My Special Needs Network

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Great Dressing Solutions for the"I Can Do It Myself!" Child

Dressing skills are often a challenge for children with special needs. Just FYI, in normal developmental sequence, the progression is usually that the undoing skill emerges first (as in unbutton, unsnap, untie etc.) before the ability to fasten garments.


>>Click here to find I Can Do It products to build Dressing Skills for special needs


Every child is unique though so even this sequence can vary and sometimes plateauing occurs with a particular skill level. That's why it's good to keep a stash of creative ideas to combat boredom and repetition. Here are two new solutions for dressing skills that are fun, motivating and guaranteed to be boredom busters!


DressUpDragon is a delightful and sensory way to work on dressing manipulatives including a non-removable vest with variable size buttons and a zipper. Cape, hat and shoes are removable with hook/loop, clip and lace fastenings.



SnapDragon has a total of 27 snaps in two sizes and his wings and cape are removable.

These additions are sure to make for great practice tools for your home, clinic or classroom.

Tips for additional practice and to generalize skills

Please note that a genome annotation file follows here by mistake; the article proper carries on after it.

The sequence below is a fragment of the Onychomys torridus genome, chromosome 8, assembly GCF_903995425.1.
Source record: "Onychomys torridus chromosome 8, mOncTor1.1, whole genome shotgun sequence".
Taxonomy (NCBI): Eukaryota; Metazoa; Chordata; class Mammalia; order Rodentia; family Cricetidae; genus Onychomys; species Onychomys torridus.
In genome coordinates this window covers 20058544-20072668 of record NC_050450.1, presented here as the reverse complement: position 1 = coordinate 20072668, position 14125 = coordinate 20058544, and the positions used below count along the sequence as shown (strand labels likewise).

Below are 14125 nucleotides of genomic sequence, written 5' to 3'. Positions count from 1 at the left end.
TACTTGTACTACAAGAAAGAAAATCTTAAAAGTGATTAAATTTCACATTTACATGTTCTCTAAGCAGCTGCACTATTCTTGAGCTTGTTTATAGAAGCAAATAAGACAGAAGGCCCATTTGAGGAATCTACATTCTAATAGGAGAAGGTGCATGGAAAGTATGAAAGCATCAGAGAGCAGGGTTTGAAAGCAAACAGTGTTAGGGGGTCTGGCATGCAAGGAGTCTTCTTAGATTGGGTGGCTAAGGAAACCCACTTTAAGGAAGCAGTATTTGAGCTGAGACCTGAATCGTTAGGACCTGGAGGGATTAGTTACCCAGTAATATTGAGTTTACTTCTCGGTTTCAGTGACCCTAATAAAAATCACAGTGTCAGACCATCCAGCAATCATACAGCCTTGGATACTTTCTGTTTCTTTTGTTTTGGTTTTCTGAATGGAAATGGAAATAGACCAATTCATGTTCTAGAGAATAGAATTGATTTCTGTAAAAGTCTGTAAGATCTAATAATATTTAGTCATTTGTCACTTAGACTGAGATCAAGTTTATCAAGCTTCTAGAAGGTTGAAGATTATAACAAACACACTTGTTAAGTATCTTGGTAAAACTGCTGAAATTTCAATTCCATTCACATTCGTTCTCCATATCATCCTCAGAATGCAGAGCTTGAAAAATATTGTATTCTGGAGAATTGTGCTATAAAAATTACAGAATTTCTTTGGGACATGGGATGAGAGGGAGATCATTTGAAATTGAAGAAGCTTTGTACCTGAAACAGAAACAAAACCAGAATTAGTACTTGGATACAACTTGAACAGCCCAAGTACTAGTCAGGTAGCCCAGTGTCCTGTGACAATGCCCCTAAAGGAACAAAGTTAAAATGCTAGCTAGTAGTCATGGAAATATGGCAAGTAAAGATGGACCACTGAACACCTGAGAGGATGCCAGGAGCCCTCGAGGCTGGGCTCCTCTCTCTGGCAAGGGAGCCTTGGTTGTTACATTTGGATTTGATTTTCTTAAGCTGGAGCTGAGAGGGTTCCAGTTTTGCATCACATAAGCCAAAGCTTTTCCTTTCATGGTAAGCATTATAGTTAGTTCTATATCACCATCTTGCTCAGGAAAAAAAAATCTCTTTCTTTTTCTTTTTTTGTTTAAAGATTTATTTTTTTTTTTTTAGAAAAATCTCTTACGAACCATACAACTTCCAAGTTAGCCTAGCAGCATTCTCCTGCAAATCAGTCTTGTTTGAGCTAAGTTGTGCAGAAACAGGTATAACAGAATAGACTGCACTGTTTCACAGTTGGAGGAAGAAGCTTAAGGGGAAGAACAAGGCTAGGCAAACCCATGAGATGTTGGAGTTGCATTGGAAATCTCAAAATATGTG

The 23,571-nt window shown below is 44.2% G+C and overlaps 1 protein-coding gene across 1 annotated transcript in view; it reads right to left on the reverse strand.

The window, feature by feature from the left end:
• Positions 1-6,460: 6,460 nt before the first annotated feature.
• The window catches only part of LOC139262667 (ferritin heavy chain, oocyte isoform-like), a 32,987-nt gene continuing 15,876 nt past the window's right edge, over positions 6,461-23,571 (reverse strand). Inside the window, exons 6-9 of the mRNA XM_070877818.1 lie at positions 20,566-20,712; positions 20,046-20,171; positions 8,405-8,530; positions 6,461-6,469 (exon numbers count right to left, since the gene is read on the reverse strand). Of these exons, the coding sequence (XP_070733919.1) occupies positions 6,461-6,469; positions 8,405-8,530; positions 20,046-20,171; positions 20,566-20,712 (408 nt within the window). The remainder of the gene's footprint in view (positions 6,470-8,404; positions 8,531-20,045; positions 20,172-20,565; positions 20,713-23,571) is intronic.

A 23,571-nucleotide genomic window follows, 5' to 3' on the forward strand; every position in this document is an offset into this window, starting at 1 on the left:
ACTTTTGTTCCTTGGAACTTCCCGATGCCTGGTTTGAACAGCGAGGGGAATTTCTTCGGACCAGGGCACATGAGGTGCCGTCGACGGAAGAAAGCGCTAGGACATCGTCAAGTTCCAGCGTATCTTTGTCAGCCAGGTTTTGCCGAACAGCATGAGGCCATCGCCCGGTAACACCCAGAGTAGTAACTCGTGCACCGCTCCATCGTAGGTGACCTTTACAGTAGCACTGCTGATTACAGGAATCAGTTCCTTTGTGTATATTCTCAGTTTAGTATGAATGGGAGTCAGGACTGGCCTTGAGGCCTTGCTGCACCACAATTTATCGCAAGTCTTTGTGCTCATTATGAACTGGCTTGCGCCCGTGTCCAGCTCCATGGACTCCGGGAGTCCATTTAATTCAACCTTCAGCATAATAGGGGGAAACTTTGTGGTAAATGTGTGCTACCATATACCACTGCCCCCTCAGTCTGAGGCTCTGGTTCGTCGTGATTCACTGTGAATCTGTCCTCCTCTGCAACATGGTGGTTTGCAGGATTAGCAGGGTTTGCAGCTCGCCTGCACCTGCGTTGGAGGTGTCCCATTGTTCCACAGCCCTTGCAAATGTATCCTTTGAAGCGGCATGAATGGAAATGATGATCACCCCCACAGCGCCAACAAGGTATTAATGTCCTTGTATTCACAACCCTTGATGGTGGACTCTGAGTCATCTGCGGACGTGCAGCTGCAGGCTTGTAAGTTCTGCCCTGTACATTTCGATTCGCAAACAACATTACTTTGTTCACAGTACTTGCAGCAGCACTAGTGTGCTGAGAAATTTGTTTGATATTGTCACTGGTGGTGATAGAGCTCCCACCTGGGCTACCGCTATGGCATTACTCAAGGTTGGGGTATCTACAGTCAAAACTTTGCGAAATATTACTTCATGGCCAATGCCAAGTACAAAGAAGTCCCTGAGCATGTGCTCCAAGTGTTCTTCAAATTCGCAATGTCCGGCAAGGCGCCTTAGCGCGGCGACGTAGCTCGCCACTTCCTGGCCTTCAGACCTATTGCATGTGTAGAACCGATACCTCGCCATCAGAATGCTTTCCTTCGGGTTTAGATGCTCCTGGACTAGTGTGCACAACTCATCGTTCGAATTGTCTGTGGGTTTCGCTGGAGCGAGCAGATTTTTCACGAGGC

1. Alternate with on-body clothing as well. 

2. Look for separates that are slightly oversized and/or have larger buttons, snaps or ties.  This will promote learning orientation of clothing to body and help build additional motor planning skills.  


>>Click here to shop all I Can Do It products to build Dressing Skills for special needs


What are your favorite dressing tips to help promote  the "I Can Do It Myself!" attitude?  Let us hear from you!

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Comment by Martianne Stanger on February 27, 2012 at 11:45pm

My son went for a long period tryin to wear his feeties under his clothes b/c he hated getting dressed.  He's over that now, but still loves jammies days.

A number of things helped him get through the transition to dressing (and actual sensory experience of doing so) issue -- OT, encouragement, patience, and making it very much a part of our routine, as we did first with html and then with  Maybe a visual schedule could help your child.

Comment by Lynn Lindahl on February 27, 2012 at 11:37pm
Our biggest problem is the transition to getting dressed. We have a meltdown almost daily. Maybe a visual timer would help prepare her better and help us succeed in getting dressed each day!
Comment by Cecilia Cruse on February 26, 2012 at 3:17pm

Agreed! Melissa and Doug products are all awesome including this Dressing Puzzle. Thanks for the video too. Shows how easy the flip method is for kids to use!

Comment by Martianne Stanger on February 25, 2012 at 3:47pm

I love your number 2 idea.  I also like Melissa and Doug's basic skills puzzle with the clothing, pocket, shoe, etc on it.  Plus, I like the Montessori-style jacket flip (seen in a video here-

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